That’s Some Rock!

arch1Saturday, Oct. 3 was one of those really perfect fall days – crisp, cool, sunshine and blue sky – so I decided to visit the natural arch that’s about 13 miles from our home.  I love rocks, and this one is impressive.

Wind, water and ice eroded the softer stone and left this hole in the hard cap rock, creating an arch that measures roughly  50 by 90 feet. The area around the arch is now a park within the Daniel Boone National Forest.  There are several hiking trails, including one that takes you down under the arch itself.  There’s another arch somewhere on one of the trails, but this is the major formation and I haven’t hiked all the trails yet, so I can’t comment on the other.

arch3According to the Park brochures, the area under the arch was considered sacred ground by the Cherokee and the Native people that were here before them.  It isn’t difficult to imagine that it was, or that it still is.

This has quickly become one of my favorite places to visit, conveniently close to home, but so magnificent in what it has to offer that each trip is a new experience. I’ll no doubt be posting more about my explorations there.

It probably took me longer than most to hike to the bottom, only because I kept being side-tracked by other things to see, like this flowing rock with the straight line of pebbles caught in the motion. How did that happen?  A trip to the library for some books on Kentucky geology is in order…


I was also impressed by this forest of moss and lichen under the cedar trees on top of one of the rock ledges.  I’m not sure what the red hairy plant is – more books required!


The remaining photos are the area under the arch, and the last one is the view of the woods looking out from the rock shelter.  I have no doubt that this was, and still is, Sacred Ground.


The shelter area under the arch




IRFD Blog Sites

Not Much to Look At…

IRFD1It rained most of the day today, but in between showers I managed to get outside in the backyard at least to participate in IRFD.  There wasn’t much to look at, really.

Mostly some wet dirt, fine roots and wormy-looking things.

A little burrow under this one…and lots of trails in the next two.


The most interesting find was a little snail under the last one I flipped.  I did maybe a dozen or so without much success for anything dramatic.  But after I processed the photos and put them up here, I think they’re kind of neat in their own way.  I’m sure a magnifying glass or microscope would reveal a lot of critters and plants not visible in these photos.

In any case, I had a great time in spite of the rain and noticed a lot of other stuff in my yard that I wouldn’t have seen otherwise.  I’ll have to try this again when the weather is more favorable.

You can see the list of participants at wanderinweeta’s.


Food for Thought

coyemalesmall1.jpgHi folks – thanks for the nice comments about continuing this blog. 

There’s a good article on the New York Times site about how our food habits are killing migratory birds:

I really  hope that link works!   


Every time I decide I’m just going to abandon this blog, something draws me back.  Then, every time I decide I’m going to start blogging here regularly again, something draws me away.  Oh well – I’m going to quit trying to explain, because I just don’t know what else to say.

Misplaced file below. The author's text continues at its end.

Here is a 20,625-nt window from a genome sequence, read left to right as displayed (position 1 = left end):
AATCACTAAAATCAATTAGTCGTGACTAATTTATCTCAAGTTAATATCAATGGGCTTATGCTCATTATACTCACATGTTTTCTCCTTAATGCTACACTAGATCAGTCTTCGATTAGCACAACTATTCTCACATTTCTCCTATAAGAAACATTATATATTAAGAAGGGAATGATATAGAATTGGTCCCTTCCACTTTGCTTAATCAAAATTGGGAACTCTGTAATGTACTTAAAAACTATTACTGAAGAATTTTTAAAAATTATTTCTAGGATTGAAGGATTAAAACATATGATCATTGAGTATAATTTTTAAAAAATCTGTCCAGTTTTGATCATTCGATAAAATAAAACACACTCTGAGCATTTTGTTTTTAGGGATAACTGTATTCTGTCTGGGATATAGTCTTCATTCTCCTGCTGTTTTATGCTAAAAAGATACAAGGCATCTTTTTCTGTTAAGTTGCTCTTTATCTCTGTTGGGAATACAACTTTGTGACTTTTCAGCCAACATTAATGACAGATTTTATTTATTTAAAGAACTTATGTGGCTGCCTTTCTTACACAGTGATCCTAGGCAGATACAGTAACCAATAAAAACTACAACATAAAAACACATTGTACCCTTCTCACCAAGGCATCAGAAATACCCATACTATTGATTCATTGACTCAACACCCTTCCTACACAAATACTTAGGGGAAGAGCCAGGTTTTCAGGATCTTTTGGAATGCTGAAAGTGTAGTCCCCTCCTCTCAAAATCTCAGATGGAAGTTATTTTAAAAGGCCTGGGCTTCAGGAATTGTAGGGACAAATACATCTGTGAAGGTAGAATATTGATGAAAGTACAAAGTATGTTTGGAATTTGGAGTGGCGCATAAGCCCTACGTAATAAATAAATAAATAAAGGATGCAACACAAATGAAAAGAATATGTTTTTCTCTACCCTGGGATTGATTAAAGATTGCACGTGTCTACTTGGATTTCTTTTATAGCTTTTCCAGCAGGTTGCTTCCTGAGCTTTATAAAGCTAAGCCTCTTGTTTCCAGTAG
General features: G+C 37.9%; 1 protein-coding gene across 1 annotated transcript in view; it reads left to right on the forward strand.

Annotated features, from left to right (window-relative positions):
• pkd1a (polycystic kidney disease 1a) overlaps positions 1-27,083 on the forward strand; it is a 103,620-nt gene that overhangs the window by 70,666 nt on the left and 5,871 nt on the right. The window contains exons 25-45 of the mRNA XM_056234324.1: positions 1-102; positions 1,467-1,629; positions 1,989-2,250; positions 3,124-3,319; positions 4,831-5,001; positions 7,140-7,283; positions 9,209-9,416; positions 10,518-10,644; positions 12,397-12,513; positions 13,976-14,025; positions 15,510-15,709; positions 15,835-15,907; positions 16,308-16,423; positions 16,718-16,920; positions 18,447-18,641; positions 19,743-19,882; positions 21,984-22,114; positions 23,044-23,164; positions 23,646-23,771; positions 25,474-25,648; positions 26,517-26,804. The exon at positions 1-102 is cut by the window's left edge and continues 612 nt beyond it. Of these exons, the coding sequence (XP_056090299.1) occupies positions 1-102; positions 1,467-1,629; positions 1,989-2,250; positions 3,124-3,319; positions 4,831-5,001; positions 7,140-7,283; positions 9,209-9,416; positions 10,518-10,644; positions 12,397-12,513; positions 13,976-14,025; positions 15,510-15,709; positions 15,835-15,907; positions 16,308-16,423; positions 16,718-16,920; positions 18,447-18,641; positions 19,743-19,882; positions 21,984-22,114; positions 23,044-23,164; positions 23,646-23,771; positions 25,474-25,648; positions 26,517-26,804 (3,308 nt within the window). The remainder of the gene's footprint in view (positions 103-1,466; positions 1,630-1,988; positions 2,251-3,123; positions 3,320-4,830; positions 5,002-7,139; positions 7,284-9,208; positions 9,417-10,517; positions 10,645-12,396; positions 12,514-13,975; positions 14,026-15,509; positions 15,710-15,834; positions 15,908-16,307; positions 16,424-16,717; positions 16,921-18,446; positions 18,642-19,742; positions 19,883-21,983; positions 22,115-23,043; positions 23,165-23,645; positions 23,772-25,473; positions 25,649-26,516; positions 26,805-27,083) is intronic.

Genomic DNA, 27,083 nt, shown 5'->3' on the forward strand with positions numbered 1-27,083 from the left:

I DO know that this has been one long, cold, snowy winter here, and I am so ready for spring I can hardly stand it.  The daffodils have been blooming in Kentucky for more than a week, and the redbuds will soon turn the hills pink – but I’m going to miss both, since I won’t be going back there until after spring banding is completed here in NJ.

There’s hope though – I heard a phoebe singing yesterday – and the titmice and chickadees are changing from a few chirps here and there to bits of actual song. 

I think I’m going to be a lot like some of these hibernating animals – coming more fully awake as the weather warms up and the sun shines again!  Life is chilly – but good.

New Blog and Bragging Rights

DSC 4298 filtered

Those of you who have been readers of Natural Notes know that my son Rob is a great photographer and once in a great while I’ll post one of his photos here, as I did in my previous post for Wordless Wednesday.

Well, Rob has finally joined the world of blogging and if you enjoy his bird and nature photos, you may want to stop by his blog and take a look. There’s a link in the first post for his Etsy site, where many more photos, including more on the red-winged blackbird flock, are posted.

Hope you all survived the onslaught of snow/ice of the last week. For me, the novelty of winter has worn off and I am ready for spring. Only 4 or 5 more months to go, and we’ll be complaining it’s too hot! Works for me.

Dark and Lovely

The last week of rain and humid temperatures have at least been good for something – if not bird banding. A lovely patch of mushrooms growing in the wood chips right outside the bird observatory door.


I have no idea what kind they are, and haven’t had time to look them up, as I’m on a book deadline. They didn’t last more than a day, but soon took on an even more sinister look as they began to wilt and topple.


I’m not an expert on fungi, by any stretch of the imagination, but I would venture to say that these babies are probably deadly. They have that look, wouldn’t you say?


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